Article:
On April 25, 1999, some 10,000 Falun Gong practitioners gathered, unannounced, outside the Communist Party headquarters in Beijing. The protesters were concerned about a run of negative state media coverage; they also wanted the government to recognise the movement, granting it legal status. As protests go, it was exceedingly tame: those present spent most of the time meditating, and even collected their rubbish when they left. But the fact that such a crowd could gather, undetected, in the centre of Beijing spooked the authorities, who feared a repeat of the 1989 Tiananmen Square protests.
Two months later the government created the 610 Office, a shadowy, extra-judicial security agency specially tasked with crushing the Falun Gong. Answerable only to the Communist Party, the 610 (named for the date of its creation on June 10) launched a brutal crackdown, beginning with the arrest of Falun Gong adherents, thousands of whom were held in sports stadiums. Falun Gong materials were burnt in the streets; there were televised show trials and a propaganda blitz that categorised Falun Gong as an evil cult; and one of the “five poisons” – along with Tibetans, democracy activists, pro-independence Taiwanese and Uighur Muslims – that the government considers to be the biggest threats to its rule. According to the American journalist Ethan Gutmann, there were by the mid-2000s between 450,000 and one million Falun Gong imprisoned in re-education camps, psychiatric hospitals and “black jails” across the country.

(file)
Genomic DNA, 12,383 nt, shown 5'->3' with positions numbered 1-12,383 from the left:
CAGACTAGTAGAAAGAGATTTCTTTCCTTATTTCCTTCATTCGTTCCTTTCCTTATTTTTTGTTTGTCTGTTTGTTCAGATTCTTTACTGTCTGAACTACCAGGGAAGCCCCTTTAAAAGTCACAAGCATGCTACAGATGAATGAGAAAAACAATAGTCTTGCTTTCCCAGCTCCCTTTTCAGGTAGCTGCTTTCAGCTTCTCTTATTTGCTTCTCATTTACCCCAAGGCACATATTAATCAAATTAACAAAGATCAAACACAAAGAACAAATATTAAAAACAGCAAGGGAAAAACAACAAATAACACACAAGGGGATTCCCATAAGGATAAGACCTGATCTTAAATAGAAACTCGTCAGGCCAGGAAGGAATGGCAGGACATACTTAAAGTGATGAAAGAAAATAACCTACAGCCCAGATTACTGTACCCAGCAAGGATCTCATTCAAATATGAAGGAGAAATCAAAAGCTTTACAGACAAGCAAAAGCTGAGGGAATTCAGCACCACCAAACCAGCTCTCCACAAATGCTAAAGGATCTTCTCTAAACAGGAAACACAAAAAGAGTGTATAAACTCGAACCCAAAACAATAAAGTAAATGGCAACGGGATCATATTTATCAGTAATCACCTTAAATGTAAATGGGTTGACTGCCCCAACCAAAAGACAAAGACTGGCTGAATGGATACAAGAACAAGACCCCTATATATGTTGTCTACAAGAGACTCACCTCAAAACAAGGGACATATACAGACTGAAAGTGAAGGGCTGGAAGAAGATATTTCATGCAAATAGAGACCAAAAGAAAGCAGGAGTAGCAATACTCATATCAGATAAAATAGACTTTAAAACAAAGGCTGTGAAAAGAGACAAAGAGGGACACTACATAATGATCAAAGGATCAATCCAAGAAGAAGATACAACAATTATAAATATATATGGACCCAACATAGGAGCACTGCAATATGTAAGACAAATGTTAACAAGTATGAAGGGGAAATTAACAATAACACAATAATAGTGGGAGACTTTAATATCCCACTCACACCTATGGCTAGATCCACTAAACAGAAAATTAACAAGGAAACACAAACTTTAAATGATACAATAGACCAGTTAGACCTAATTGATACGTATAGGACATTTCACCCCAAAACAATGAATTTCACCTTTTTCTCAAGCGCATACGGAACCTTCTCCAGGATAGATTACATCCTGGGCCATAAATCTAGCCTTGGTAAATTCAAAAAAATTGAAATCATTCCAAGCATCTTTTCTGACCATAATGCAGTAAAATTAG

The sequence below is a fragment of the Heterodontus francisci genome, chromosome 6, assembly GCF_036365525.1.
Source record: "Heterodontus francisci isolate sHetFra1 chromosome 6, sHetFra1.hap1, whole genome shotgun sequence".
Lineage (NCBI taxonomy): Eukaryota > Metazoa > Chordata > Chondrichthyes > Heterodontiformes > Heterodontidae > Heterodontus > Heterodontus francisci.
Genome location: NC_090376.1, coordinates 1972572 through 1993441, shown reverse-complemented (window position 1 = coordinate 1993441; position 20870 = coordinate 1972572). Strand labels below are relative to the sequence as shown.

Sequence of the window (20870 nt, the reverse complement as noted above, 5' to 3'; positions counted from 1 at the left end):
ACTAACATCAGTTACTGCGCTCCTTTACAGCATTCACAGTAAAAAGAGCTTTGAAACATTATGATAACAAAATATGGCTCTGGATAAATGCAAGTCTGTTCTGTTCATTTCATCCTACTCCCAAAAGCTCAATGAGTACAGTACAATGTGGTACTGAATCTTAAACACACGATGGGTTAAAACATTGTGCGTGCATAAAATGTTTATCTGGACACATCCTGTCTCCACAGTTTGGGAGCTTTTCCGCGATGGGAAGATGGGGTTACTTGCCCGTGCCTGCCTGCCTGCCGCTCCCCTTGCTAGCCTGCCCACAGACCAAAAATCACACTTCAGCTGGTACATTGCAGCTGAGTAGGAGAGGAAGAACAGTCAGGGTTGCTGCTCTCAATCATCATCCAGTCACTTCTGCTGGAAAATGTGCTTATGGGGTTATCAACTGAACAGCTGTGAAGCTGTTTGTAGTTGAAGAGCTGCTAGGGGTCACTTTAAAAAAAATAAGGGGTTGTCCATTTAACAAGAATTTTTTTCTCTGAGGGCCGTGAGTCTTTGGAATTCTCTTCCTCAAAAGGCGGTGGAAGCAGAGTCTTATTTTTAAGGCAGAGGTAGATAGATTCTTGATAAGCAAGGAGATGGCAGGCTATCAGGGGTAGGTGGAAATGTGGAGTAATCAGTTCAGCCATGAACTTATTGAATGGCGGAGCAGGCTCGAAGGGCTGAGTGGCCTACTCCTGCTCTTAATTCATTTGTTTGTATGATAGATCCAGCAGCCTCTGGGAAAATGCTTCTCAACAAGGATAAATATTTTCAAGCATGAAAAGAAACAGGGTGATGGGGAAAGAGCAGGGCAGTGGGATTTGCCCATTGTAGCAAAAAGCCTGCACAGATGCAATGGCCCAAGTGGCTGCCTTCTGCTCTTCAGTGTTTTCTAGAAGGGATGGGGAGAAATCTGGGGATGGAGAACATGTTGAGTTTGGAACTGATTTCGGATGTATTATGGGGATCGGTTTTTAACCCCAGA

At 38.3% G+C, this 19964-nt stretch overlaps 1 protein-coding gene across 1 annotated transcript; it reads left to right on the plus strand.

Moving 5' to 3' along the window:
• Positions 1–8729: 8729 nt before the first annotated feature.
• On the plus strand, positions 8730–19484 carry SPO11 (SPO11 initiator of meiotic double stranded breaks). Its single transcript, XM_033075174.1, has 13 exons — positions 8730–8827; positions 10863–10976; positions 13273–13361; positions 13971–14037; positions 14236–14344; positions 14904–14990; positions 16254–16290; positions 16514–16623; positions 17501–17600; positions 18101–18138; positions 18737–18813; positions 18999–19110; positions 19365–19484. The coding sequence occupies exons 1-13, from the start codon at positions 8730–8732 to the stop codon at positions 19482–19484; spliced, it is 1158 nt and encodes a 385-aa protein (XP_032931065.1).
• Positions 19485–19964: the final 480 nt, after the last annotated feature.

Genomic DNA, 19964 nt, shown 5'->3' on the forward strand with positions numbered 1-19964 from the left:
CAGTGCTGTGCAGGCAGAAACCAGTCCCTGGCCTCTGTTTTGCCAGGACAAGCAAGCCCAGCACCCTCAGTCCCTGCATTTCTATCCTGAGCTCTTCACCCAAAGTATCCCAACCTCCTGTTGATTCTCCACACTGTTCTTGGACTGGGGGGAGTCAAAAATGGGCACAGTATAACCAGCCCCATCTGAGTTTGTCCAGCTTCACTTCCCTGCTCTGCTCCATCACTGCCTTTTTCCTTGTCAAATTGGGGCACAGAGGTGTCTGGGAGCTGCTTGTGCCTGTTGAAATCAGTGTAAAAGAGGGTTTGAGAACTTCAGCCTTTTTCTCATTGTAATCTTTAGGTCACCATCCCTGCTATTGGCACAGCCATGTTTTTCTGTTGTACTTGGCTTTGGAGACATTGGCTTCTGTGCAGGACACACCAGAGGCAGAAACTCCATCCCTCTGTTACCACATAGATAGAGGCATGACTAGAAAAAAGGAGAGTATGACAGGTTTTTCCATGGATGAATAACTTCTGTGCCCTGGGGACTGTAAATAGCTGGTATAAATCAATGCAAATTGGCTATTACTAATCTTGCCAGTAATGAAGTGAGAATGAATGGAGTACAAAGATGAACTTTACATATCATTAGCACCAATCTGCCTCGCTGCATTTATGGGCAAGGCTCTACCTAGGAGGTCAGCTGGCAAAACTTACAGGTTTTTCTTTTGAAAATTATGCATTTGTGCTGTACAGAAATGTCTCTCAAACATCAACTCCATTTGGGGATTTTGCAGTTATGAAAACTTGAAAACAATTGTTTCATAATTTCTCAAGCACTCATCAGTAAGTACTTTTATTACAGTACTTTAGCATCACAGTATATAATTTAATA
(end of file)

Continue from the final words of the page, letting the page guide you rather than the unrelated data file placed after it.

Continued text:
At the time, the push against Falun Gong was regarded as the worst instance of religious persecution in China since the 1966-76 Cultural Revolution. Yet it has been dwarfed by the crackdown against Uighur Muslims, up to 1.5 million of whom have been locked up in Xinjiang, in China’s north-west, since 2017. Human rights groups have voiced grave concern about the Uighurs, whom the Chinese government regards as a threat to cultural unity, and who have been subject to medical testing similar to that practised on Falun Gong prisoners. According to global watchdog Human Rights Watch, authorities in Xinjiang are collecting DNA samples, fingerprints, iris scans and blood samples from all residents in the region between the ages of 12 and 65. The government claims the DNA databases are used for solving crimes, including terrorism and child trafficking. But many Uighurs suspect the worst.